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Old Man E.Thomas

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Old Man: the way in which Thomas explores the experience of remembering. Robert Frost describes 'Old Man' as 'the flower of the lot', the poem summarises Thomas' thoughts about memory, lost innocence and the sense of isolation from family and friends. In the poem, the speaker watches his daughter 'snipping the tips' of an herb, as he fails to pin down an old memory from his childhood, which has been lost in time. The ponderous opening points out the two paradoxical names for the herb: 'Old Man' or 'Lad's-love'. After the first sentence is a dash, showing that the writer is thinking as he writes. This is also made apparent in the opening stanza, which ends with a short sentence; 'And yet I like the names.' The poem is ponderous and seems to simply present Thomas' thoughts; this is a common feature in his poetry. We see his using his poems as a means through which to present his own thoughts and memories, this is more notably seen in poems such as 'New Year'. ...read more.


In the second stanza, the poet deliberates about the herb itself. He states; 'The herb itself I like not, but for certain I love it.' This suggests that he likes the herb for the memory of his childhood which it brings back, the one that he is searching for. Thomas observes his daughter as she 'waits there, snipping the tips and shrivelling the shreds'. The use of assonance on the 'I' sound, and alliteration of 'snipping' 'shrivelling' and 'shreds' brings back the sense of a ghostly echo, linked with the theme of remembering. He is describing the scene that she will remember; 'with that bitter scent of garden rows...ancient damson trees...' This description reveals to the reader the nostalgia that Thomas feels. We note that there is no regularity in the poem, apart from the slight use of Iambic Pentameter which he uses to keep the poem together. This lack of regularity emphasises the sense of memories lost and the passing of time. ...read more.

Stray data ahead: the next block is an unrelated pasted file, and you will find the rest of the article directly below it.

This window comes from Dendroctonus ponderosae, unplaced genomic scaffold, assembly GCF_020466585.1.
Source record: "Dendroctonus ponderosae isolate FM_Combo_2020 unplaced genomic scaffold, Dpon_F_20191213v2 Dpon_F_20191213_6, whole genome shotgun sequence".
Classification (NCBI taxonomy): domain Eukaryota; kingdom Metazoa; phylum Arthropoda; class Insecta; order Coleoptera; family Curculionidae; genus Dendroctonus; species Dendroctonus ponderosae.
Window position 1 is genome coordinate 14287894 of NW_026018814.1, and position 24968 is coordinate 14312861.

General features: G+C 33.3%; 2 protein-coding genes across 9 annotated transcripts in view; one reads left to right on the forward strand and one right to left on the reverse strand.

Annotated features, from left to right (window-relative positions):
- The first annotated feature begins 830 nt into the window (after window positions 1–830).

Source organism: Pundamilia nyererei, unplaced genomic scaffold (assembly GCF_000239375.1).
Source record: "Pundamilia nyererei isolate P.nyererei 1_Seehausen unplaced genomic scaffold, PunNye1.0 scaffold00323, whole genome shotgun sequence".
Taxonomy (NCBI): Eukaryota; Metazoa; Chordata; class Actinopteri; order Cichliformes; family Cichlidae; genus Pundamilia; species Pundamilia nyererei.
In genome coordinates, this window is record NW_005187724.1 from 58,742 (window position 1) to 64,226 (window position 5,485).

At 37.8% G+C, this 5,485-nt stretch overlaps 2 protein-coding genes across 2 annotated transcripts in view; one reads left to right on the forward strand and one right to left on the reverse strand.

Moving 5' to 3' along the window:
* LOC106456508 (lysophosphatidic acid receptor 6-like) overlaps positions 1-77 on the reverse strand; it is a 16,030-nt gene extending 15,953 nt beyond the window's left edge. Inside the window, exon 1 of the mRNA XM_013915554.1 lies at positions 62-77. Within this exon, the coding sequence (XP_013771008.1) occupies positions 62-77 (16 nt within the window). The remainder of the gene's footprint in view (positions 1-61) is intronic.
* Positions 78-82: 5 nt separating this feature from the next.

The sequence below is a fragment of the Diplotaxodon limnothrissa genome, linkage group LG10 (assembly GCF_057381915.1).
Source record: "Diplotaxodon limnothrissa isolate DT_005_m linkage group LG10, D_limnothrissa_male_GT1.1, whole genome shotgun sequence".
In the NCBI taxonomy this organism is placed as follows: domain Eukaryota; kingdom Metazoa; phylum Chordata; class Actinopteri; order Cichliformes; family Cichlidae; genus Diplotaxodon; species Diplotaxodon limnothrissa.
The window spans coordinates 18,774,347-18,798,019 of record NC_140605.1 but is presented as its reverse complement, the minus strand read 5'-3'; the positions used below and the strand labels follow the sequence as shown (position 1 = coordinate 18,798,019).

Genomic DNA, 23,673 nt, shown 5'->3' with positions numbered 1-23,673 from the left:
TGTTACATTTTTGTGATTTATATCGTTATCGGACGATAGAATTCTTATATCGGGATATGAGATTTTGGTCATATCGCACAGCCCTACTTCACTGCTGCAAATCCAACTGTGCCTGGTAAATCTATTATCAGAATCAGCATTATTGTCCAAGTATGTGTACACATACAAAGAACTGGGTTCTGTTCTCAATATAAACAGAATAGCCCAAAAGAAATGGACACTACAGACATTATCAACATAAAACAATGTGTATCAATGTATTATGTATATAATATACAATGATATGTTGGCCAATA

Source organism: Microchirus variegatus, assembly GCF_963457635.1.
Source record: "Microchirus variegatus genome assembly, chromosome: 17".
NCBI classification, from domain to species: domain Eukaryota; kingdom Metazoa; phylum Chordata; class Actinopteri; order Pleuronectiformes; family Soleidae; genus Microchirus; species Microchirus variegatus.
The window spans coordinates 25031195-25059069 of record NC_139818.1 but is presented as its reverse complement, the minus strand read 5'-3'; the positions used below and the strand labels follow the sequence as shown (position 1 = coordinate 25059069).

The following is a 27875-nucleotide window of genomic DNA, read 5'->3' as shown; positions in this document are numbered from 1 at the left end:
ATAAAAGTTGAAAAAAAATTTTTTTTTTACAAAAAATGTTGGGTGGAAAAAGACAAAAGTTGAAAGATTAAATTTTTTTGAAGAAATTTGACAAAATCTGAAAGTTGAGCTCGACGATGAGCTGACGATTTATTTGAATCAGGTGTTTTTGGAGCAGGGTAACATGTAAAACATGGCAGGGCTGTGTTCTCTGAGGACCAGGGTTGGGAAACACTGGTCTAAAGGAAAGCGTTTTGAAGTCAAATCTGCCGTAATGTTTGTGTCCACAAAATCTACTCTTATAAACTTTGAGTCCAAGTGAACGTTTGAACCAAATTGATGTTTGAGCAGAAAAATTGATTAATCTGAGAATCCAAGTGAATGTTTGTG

The simple, short sentence is dramatic and reinforces the idea that he cannot unlock the door to the past to revive the memory. He repeats the negatives, such as 'no', 'nor' and 'neither': 'No path...no child beside...neither father nor mother, nor any playmate.' This repetition gives a sense of anguish; Thomas seems to be almost beside himself with loss of the memory. The ghostly echo of the words also seems to remind the reader of the theme of remembering and the impact that it has on the writer. The Final line of the poem is somewhat ominous: 'only an avenue, dark, meaningless, without end.' This seems to suggest some kind of void to war, Thomas often ends his poems on a more portentous note, introducing a hint of the war. Andrew Motion once observed that 'His (Thomas') poetry consistently juxtaposes the ideal past with the troublesome present...' We can apply this to old man, especially in the contrast between the idyllic image of the garden and this final verse, as Thomas ends with this almost inimical image of the dark avenue: bringing forth the topic of the war in his ever-subtle way. ...read more.

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